The Mediterranean Sea hides amongst its waves stories told and retold, waters so rich in history that would quench any thirsty storyteller on its salty shores. Such is the story of a small coastal town 23 km south from Beirut with a 7km sandy beach named Jiyeh. When the monk Godard visited the village during the 1900s, he described Jiyeh as a town fenced and surrounded by palm trees, and cactus plants.
In Phoenician times it was known as Porphyreon and was a thriving natural seaport, which still functions today. The town was known to be the largest station on the coastal road between Akka and Antakia, between the 4th and 7th century B.C, containing houses built of several rooms and paved mosaic floors. It also contained narrow streets equipped with sewage and drainage system into the sea. It played a significant role in the local economy, on the one hand providing for the city of Sidon and, on the other, mediating the exchange of goods with rural settlements scattered across the mountainous hinterland.
Many invaders passed through Porphyreon such as Tohomtmos the Egyptian who landed his soldiers on its natural seaport in order to fight the North. Alexander the Great relaxed on its shore preparing for the attack on Tyre. St Peter and St Paul also walked through Jiyeh several times.
The most elusive story of all though, is that of the prophet Jonah, who is said to have landed on its sandy shores when he was spat out by the whale. Mosaics from old churches were found showing the whale vomiting Jonah to land. This land is known as Ras Nabi Younes, which means the Land Inlet of Prophet Jonah.
The Story of prophet Jonah/ Younes goes as follows:
God asked Jonah to go to the great city of Nineveh and preach against its wickedness. But Jonah ran away from the Lord and went to Joppa (presently known as Yafa) where he found a ship going to the port of Tarshish in order to flee from the Lord.
Then the Lord sent a great wind on the sea, which created a violent storm around the ship threatening to break it. The crew was afraid and threw the cargo into the sea to lighten the ship. Then the sailors cast lots to find out who was responsible for the calamity. The lot fell on Jonah and they asked him who he was, where he came from. Jonah told them that he was running away from God.
As the sea was getting rougher, the sailors asked Jonah what they should do to make the sea calm down. Jonah told them to pick him up and throw him into the sea and it would become calm because it was his fault that the storm came upon them. The sailors took Jonah and threw him overboard and the sea became calmer.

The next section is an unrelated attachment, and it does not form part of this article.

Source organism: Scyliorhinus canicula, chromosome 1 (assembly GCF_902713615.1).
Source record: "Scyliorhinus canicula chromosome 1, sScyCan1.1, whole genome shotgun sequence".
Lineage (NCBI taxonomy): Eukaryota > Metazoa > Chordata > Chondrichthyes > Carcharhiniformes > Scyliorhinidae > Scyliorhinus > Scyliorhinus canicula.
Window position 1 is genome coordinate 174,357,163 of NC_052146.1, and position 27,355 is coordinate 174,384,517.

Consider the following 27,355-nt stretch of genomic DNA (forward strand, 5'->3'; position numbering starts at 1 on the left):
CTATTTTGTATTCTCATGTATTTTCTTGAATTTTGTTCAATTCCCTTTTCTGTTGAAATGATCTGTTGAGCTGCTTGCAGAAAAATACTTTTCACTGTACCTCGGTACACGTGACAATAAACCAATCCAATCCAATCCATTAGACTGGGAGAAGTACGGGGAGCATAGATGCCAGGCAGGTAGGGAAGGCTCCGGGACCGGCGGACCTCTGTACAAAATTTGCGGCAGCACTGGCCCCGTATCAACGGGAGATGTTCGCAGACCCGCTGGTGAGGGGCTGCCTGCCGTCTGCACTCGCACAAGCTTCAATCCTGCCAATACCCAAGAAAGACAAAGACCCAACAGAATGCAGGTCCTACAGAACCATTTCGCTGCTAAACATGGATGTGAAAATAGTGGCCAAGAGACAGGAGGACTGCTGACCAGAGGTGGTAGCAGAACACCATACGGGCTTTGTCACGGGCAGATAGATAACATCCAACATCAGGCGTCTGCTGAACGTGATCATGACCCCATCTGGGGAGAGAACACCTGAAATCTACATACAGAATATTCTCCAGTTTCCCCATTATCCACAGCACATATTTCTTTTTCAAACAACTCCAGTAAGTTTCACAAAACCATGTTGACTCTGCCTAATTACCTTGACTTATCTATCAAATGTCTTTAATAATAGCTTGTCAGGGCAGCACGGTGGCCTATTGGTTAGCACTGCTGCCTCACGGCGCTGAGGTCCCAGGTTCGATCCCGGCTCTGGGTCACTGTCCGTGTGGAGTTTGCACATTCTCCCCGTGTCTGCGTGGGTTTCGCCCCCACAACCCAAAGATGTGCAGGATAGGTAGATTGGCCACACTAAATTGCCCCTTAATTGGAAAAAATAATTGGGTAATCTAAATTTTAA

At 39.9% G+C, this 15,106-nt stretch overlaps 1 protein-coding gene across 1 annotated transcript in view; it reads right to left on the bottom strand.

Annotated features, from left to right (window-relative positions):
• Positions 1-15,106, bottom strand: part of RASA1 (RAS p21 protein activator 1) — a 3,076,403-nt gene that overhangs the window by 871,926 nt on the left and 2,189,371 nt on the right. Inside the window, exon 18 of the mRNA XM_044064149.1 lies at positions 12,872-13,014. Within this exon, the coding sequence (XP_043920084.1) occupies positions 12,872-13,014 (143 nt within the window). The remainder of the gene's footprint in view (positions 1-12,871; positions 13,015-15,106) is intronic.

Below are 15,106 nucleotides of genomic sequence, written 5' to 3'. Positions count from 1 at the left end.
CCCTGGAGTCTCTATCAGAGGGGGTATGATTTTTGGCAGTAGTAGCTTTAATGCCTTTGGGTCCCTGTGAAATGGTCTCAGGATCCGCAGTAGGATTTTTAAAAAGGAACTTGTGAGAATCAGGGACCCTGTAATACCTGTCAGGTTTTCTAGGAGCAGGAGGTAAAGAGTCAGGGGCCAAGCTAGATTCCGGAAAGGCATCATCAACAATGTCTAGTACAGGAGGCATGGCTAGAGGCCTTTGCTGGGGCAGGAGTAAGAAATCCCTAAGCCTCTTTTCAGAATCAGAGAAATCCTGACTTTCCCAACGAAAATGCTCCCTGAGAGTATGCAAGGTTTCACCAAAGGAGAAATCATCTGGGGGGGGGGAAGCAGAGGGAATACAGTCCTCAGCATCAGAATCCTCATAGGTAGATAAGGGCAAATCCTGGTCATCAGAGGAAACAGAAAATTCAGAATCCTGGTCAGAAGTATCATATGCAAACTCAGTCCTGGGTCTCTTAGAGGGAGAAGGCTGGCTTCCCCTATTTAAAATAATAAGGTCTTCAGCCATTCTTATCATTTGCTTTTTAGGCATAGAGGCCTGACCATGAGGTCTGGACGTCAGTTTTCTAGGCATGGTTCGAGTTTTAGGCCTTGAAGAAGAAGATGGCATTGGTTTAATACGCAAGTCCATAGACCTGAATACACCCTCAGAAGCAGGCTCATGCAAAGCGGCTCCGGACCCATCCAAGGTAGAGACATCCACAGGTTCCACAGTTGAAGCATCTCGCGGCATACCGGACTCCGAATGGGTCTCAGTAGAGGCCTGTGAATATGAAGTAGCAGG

The Lord provided a great fish to swallow Jonah where he spent three days and three nights praying and repenting. “And the Lord commanded the fish, and it vomited Jonah unto dry land.”
Later Jonah went to Nineveh and preached its people who repented and believed in God.
Jonah is also significant in Islam as his story is mentioned:
God forgave Jonah out of His mercy and kindness for the man, and because he knew that Jonah was, at heart, one of the best of men. Therefore, the fish cast Jonah out onto dry land, with Jonah in a state of sickness. God caused a plant to grow where Jonah was lying to provide shade and comfort for him. After Jonah got up, fresh and well, God told him to go back and preach in his land. As the Qur’an says:
But We cast him forth on the naked shore in a state of sickness, and We caused to grow, over him, a spreading plant of the gourd kind. And We sent him (on a mission) to a hundred thousand (men) or more. And they believed; so We permitted them to enjoy (their life) for a while.
— Qur’an, chapter 37 (As-Saaffat), verse 145–148
Locals built an oratory dedicated to him, known as Maqam of nabi younes, which still stands until today. The site and the buildings on it date back to the Byzantine era, at the time of Kings. Mosaics depicting the story of the Prophet Jonah and the giant fish in the Old Testament have been found in churches dug from underground. Until this day, the poles and columns inside the site of the prophet are marked by the Byzantine Cross with the star. Now a mosque, the Nabi Younes mosque, the shrine also has a vestige of old Porphyeona monolithic column with a late Roman or Byzantine Corinthian capital. Inside the shrine is an old mihrab and a small chamber holding one of the several supposed tombs of Jonah.
Until this day, underneath the sands of Jiyeh hide scattered ancient ruins giving evidence of human activity dating as far back to ancient times from Phoenician to biblical times, to the Middle Ages and sailors to this day use the name Jonah to personify someone who brings bad luck.
In Jiyeh lies a Byzantine Shrine that turned into a church that turned into a mosque, one religion after another claiming this little piece of land as its own, memorializing it with layers of civilization, of history, and stories that is beneath every corner of our Land.
Next time you are in Jiyeh, pay careful attention to the sea breeze as it carries tales of long gone times of fear, hope, repentance, sacrifice, love, and acceptance. This sea, polluted as they have left it, has much to say to those who listen.
To my Lebanon, this wholly land and its diversity…